Recently there was a television programme about fake Euro notes. It is a strict-liability offense in the Euro-zone to even own fake Euro notes, and also to try to spend them. Yet there are millions of fake notes in circulation. Many people might have them completely innocently. At least one British person, unfamiliar in any case with Euros, tried to spend a single fake note in a large bundle he had directly from a travel agent, yet had he been charged his lawyers had said he was best to plead guilty, as he had no defence. That the Austrian police did not charge him was good sense from them, to his fortune. Not everyone has been so lucky, and a law that relies on luck and the good sense of officers is a poor law.

Where is the protection of our human rights to carry currency without worrying that we might inadvertently commit a serious criminal offence?

What about the one right on which all others, and our freedom and political rights depend, the the protection of our right to free speech? It is protected under article 10 of the European Convention on Human Rights, with a few exceptions. One of which is protection of morals, another is maintaining the authority of the judiciary. Both of these exceptions are incompatible with what I would see as the human right to free expression.

Of course the UK libel laws are not compatible with natural rights to free speech, nor are the reporting restrictions on family courts, for example. So even our most fundamental right is not protected.

I could go on. Rights to privacy that Americans recognise in the fourth amendment to their constitution, right to free assembly, right to silence under police questioning (broken in the UK; if you disagree with my objection to the current British police caution of rights, I recommend this video "Don't talk to the police", advice from an American lawyer), rights to due process of law and against double jeopardy, rights to speedy trial.

All of these are rights recognised in the constitution of the USA, you will notice; the USA so criticised by sophisticated Europeans as the barbaric outpost of rednecks.

I would argue for other rights: the right to self determination, taken as far as euthanasia, the right to a proportional tax rebate if you choose supply from a third party of services currently offered by government, the right to freedom of choice to the degree that government cannot place extra taxes on products politicians feel we should use less (petrol, home energy and alcohol affect me, but tobacco is unfairly taxed too), and a few more radical libertarian positions. I am even willing to give credence to arguments in favour of right to use certain drugs that are currently illicit, although I am not a libertine and feel that more information is needed to decide on some of those issues.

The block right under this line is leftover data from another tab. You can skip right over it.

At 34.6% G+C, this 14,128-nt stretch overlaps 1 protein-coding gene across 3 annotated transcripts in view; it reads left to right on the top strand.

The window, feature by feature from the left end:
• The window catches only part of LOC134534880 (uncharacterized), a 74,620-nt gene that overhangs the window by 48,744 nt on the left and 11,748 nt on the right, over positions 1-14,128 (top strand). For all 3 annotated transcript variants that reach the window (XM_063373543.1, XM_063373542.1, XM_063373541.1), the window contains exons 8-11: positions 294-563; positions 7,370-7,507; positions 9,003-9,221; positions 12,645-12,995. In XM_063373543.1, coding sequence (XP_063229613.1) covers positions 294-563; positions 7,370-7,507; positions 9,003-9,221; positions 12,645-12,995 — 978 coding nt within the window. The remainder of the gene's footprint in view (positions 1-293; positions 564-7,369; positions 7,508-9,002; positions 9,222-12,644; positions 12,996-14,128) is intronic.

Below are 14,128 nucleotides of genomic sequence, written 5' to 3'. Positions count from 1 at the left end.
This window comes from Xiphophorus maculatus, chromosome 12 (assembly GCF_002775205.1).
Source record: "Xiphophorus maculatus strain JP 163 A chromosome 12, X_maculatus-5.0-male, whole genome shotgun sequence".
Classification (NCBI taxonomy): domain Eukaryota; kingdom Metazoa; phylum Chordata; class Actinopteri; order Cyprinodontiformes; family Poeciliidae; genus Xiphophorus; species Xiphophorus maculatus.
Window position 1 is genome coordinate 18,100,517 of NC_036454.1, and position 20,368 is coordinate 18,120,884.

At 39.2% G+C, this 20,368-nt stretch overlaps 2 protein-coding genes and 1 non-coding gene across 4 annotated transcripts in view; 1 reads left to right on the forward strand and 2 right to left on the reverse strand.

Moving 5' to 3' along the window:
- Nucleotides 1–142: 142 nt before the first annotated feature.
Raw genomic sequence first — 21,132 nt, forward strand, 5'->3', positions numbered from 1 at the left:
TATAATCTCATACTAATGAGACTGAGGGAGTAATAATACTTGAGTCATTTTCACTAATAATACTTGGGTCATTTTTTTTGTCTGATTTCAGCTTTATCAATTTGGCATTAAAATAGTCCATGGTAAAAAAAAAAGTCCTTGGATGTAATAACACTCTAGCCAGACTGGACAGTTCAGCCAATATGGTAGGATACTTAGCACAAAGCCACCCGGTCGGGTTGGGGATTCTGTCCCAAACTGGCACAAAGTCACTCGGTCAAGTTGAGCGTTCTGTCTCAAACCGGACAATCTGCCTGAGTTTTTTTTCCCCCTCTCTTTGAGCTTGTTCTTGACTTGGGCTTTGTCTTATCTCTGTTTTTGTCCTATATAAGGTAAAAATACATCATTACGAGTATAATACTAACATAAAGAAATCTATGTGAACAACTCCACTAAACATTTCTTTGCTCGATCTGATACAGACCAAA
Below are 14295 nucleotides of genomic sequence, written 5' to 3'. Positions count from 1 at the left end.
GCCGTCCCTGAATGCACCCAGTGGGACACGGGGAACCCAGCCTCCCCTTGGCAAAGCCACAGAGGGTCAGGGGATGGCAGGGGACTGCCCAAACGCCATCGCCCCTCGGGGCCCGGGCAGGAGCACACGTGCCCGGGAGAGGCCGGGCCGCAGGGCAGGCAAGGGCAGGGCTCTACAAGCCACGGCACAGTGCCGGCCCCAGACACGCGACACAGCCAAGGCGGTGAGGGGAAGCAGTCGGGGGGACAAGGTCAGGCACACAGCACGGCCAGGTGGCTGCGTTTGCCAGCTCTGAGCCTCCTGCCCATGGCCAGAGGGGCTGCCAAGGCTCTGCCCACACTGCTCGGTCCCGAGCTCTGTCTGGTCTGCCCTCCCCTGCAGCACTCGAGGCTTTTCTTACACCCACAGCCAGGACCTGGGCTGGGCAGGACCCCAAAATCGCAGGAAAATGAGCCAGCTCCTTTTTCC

There is even one right of criminals, to blind justice without considerations of motive (such as “hate crime”) or the victim’s wishes in sentencing. Both of these allow or encourage revenge, not justice.

So, not only does human rights legislation allow rights that are not natural human rights, especially to criminals and those who are not legally resident in this country, but by not mentioning certain rights, or by curtailing them in exceptions, it restricts the rights of the majority. This happens because when the British common law assumption that we have all rights that are not removed whether by historical precedent or by legislation has been supplanted by the European Convention on Human Rights.

Finally I believe that supplanting is unconstitutional. It is entirely at odds with British legal tradition, and if there is any one thing at the heart of the British constitution, tying together the various threads of our written constitution, it is legal tradition.